Chunks 1 & 2
Writer: Matt Garvey
Artist: Cris Canfailla
Publisher: LabRat Comics
A review by Amelia Wellman
I’m a punk at heart. I love the music, the clothing, the mohawks, the attitude – it’s an aesthetic I just can’t seem to resist. So when Matt Garvey’s punk-centred Chunks was deposited into my hands, I got ridiculously excited for another group of crude, leather-clad punks to fall in love with. I definitely got what I wanted!
The Pineapple Chunks are the next big thing in punk music! Too bad nobody but them seems to realize it. The down on their luck, mish-mash of personalities are touring the USA, hoping to land in LA with enough buzz to get themselves a record deal. Between terrible audience turnouts, getting arrested, and having to play a kid’s birthday party, it’ll be miracle for them to even get their hands on a proper pint.
Chunks is a comic that’s mostly focused on the relationships of the four punks that make up the band. They spend their time beating on each other, casually picking up hard drug habits, and sitting on toilets. Some are no doubt already put off by the crudeness. A lot of issue one is spent on toilets because it’s meant to be unsavoury and crude. They are punks after all.
Maybe I’m being a little more lenient because of my aforementioned bias, but I never thought it went too far. With stories like Chunks you have to walk a fine line between vulgar but fun, and vulgar that’s just gross. Trust me when I say that my requirements for that sort of humour are unbelievably high. I am not a fan of what you would call “fuckboy” humour. Think Superbad if you need an example. Chunks offers the perfect balance between revulsion and fun and I was immediately invested in it.
The characters are a huge part of the investment. Chunks is a story that’s been told before: struggling band searching for fame through some truly embarrassing situations. The reusing of an old storyline isn’t ever a problem though because the characters are what you stick around for! The band is made up of Johnny the lead singer, Rik the guitar player, Milo the drummer, and Bo the bassist. Rik is the sort of smug ass that you love seeing get his comeuppance, and Bo’s offhanded remark to a little girl that she’s not a vampire but does eat chicks got a good laugh out of me. They’re all really human feeling, even if some of the stuff that happens to them is exaggerated into the ridiculous.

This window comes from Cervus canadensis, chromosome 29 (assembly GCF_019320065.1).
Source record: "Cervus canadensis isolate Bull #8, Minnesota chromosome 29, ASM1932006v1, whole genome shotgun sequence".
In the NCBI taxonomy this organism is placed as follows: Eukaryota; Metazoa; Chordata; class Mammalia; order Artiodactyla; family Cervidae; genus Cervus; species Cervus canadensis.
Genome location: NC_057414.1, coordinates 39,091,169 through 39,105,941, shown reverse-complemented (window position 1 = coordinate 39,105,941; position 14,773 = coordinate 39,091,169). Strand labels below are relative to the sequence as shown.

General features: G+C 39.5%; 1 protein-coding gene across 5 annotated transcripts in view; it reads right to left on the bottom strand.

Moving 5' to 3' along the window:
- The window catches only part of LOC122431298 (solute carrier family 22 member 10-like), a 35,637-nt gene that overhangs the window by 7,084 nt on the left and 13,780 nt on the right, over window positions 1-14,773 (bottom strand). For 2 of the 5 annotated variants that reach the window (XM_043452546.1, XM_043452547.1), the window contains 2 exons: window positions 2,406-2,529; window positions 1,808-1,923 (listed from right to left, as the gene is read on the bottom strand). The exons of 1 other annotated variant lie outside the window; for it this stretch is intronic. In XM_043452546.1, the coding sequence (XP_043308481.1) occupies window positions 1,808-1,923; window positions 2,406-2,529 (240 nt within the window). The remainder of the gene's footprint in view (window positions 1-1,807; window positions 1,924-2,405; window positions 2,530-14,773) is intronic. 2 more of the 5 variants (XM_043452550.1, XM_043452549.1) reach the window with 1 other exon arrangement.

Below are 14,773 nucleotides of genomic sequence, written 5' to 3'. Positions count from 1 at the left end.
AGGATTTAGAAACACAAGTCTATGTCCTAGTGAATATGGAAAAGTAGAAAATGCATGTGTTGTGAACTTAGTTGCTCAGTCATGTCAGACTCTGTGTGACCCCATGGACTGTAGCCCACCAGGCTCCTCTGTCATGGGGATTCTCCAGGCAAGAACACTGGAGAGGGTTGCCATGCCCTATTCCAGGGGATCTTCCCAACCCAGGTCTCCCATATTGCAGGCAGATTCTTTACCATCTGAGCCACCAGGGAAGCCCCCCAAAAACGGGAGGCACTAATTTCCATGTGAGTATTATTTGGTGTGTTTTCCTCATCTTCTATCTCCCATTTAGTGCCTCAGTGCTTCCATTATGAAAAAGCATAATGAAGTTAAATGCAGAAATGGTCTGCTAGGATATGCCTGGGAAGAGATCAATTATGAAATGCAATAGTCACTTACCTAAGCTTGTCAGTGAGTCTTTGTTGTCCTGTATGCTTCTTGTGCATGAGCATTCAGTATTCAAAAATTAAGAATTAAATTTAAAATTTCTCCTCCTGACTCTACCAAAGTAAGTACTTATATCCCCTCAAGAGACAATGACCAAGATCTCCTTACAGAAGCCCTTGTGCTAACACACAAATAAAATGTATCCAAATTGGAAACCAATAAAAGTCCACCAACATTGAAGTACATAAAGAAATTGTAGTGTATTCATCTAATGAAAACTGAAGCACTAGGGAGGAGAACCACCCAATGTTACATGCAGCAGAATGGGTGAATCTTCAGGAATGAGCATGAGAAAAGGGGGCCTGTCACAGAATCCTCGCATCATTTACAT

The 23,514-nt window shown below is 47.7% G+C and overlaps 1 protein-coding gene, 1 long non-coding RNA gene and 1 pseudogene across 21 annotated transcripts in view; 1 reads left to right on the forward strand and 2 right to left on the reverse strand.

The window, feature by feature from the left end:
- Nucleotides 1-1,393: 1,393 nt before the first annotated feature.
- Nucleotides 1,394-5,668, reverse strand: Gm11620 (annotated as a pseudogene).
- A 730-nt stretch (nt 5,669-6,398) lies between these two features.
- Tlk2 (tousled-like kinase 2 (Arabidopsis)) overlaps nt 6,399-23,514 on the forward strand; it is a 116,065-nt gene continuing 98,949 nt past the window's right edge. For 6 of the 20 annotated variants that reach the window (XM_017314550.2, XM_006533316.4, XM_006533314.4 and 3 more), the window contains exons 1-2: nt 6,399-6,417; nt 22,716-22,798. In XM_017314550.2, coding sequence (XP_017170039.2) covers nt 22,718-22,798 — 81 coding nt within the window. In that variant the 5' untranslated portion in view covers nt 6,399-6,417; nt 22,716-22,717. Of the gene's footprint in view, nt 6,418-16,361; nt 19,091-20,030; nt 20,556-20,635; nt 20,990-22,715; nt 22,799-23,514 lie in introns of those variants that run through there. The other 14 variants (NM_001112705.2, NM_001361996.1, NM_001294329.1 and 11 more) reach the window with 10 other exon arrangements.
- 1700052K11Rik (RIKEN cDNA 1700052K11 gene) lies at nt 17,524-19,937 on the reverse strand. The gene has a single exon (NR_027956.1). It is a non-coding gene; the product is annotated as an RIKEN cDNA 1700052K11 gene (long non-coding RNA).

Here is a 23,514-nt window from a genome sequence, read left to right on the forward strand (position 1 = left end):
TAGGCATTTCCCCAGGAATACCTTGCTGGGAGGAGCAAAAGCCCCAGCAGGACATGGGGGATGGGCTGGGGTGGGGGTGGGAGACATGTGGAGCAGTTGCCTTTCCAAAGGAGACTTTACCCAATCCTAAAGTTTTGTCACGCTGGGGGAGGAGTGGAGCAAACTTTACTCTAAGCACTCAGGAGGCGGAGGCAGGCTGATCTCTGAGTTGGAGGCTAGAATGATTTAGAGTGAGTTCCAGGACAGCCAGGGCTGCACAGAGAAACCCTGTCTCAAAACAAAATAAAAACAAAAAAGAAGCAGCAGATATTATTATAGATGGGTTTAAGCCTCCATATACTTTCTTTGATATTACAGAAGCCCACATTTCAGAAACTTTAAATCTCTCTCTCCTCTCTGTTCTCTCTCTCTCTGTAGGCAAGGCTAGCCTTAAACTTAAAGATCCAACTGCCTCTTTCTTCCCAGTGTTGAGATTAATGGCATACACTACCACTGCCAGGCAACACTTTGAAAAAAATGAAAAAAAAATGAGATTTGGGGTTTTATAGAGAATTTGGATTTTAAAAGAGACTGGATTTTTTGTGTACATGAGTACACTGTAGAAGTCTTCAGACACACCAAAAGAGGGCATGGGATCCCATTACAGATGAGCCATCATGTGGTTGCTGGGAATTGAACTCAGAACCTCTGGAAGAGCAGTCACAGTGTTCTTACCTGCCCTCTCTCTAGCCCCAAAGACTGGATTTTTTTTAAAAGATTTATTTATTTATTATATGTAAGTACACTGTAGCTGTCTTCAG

As much as I loved the story of Chunks, I loved the art even more. The series is being done in greyscale with specific colour highlights on certain objects. Sometimes their van will be bright red, but then in the next panel it’s grey and Rik’s jeans are blue. It’s really striking against the solid black, shadow-like backgrounds. It definitely has a Sin City vibe, but in a more lighthearted way.
The lightheartedness comes from the expressive characters of Chunks. The main cast of punks are a bunch of wankers but you can’t help but like them. Their cartoony, expressive look plays a big part in that. You will never not know what each of them are thinking and their exaggerated bodily portions, things like skinny little legs and knobby knees, really adds a lot of character and charm. And despite the overall cartoony style, there is so much detail throughout. The tone that Canfailla created to go along with Garvey’s story is perfect!
Buy it! And I’m not just saying that because I have a major soft spot for punks! Chunks is lewd, crude, and truly entertaining. The story offers a group of lovable assholes in situations that are both worth cringing and laughing over. And the art alone is worth the price of admission! Issue three of Chunks cannot get to into my impatient little hands fast enough!